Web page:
Allen Ryerson

Just another drowsy Systems Administrator

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Import BIND zones to Azure DNS

One of my customers was using BIND to handle their public facing DNS. In a effort to remove technical debt, minimize their infrastructure footprint, and to make it easier for staff, I was tasked to look for a cloud alternative to BIND

Introducing Azure DNS

Azure has a DNS hosting solution that has recently been slapped with a 100% SLA. Given this SLA and the fact that it’s dirt cheap, there’s no reason why you shouldn’t be using Azure DNS!

Importing the BIND Zones

Now on to the task at hand, getting the zones imported into Azure DNS. Using Azure CLI, we can very easily import the zone files directly to Azure!

 az network dns zone import --resource-group ResourceGroupName --name NameOfZone.com --file-name C:\Path\to\your\db.domain.com

Once you kick that off, you should start seeing it importing each record:
BindImport.png

Shout out to Microsoft for making it straight forward. The only quirk...

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Search Exchange Online for a missing calendar

“Someone deleted our shared calendar!”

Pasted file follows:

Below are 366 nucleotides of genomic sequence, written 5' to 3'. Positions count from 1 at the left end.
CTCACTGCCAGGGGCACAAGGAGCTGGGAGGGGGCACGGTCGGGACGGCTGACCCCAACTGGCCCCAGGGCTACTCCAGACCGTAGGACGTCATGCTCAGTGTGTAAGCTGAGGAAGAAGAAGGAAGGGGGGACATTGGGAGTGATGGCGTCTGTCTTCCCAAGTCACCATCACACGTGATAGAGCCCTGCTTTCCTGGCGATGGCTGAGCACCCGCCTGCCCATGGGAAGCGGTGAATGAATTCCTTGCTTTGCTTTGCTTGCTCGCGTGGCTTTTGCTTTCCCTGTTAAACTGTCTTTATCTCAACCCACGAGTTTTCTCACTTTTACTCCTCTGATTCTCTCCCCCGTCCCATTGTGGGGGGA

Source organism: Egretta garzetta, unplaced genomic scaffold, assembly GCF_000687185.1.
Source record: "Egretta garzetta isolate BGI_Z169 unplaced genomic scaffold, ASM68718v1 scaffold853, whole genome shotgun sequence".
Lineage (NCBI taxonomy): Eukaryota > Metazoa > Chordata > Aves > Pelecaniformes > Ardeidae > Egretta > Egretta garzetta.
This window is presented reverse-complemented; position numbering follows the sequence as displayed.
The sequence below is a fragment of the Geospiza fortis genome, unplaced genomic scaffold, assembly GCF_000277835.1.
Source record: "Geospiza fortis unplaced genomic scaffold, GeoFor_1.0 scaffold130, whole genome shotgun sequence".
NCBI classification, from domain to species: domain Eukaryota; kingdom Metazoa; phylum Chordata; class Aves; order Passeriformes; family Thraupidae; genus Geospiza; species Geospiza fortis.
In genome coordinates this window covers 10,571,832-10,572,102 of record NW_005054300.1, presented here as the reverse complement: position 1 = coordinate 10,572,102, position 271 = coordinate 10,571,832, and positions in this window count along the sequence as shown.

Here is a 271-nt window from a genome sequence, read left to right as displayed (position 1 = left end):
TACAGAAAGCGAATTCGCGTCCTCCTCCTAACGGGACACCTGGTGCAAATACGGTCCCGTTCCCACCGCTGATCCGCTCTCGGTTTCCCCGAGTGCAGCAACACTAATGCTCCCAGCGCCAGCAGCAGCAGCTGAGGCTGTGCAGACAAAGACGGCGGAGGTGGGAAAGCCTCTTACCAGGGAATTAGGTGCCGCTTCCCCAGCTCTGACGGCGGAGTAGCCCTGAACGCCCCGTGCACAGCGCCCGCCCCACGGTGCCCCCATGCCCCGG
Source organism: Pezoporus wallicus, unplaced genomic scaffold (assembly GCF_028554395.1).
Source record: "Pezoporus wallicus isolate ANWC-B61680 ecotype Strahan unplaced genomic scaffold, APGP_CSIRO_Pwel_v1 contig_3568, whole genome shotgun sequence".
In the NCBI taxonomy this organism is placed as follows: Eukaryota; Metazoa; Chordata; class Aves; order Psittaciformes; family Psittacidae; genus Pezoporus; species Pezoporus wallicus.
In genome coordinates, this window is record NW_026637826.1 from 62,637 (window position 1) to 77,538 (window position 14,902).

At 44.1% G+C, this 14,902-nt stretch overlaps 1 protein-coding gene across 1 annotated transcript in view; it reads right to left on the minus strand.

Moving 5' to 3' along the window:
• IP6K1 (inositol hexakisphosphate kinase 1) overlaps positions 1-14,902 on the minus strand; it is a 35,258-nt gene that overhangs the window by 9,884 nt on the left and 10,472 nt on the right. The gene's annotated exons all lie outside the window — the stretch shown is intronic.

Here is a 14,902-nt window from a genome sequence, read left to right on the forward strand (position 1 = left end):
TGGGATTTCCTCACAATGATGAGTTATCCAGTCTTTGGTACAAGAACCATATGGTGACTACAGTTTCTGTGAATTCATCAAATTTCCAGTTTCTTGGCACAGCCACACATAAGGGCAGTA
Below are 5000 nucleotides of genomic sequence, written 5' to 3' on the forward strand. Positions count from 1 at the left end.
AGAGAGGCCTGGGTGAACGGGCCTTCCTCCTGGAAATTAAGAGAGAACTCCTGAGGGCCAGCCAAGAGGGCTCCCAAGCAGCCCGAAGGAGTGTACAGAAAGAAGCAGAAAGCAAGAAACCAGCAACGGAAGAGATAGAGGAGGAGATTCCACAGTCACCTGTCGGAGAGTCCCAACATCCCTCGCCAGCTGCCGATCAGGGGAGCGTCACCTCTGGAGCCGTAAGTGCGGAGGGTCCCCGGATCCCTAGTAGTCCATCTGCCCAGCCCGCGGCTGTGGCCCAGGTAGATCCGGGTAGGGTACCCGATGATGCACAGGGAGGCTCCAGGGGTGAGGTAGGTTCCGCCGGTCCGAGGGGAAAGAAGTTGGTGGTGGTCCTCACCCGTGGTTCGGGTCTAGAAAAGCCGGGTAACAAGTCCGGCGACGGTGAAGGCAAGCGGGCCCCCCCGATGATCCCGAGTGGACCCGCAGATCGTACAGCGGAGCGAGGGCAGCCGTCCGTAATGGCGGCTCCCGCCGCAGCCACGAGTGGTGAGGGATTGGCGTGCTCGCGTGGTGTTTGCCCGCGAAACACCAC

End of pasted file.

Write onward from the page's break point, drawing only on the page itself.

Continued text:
Oh boy..

Oh no

Once in a blue moon, we would get a panicked email about an important shared calendar mysteriously going MIA. What would end up happening is during some cleanup, an end user would inadvertently delete the entire shared calendar, then going about their business, causing a panic to other users. We need to somehow find this missing calendar, however before we do we first need a brief overview of the structure of an Exchange Mailbox.

Exchange Mailbox Dissection

To find a missing calendar (or any calendar really), we need to know the structure of a mailbox using, PowerShell.

Connect to your Exchange Online environment and type in the following cmdlet:

Get-MailboxFolderStatistics -Identity YourUser@sleepysysadmin.com | gm 

There are a couple important properties here:

  • Name
    • Name of the Folder
  • Folder Path
    • An actual path of the...

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Is this thing on?

Why am I doing a blog? I don’t know, couple reasons:

  • To stay relevant, keep up with technology, etc.
  • There have been many late nights, standing over a broken server/puddle of my own tears, deep into some random blog post hoping to find the right fix for my problem. This is my little way of paying back to the community and to help any other overworked sysadmin out there.
  • I’m pulled in so may directions that half the time I cant tell which way is up. This is my little way of recording neat fixes I find for me to look back to later, while helping the tech community at the same time!
  • Self promotion, my little way of trying to stand out in the massive pool of technology professionals.

I hope this blog helps some poor schmuck someday find a solution they have been looking for, inspires someone to try something new, or to also contribute to the tech community it their own way.

Cheers!

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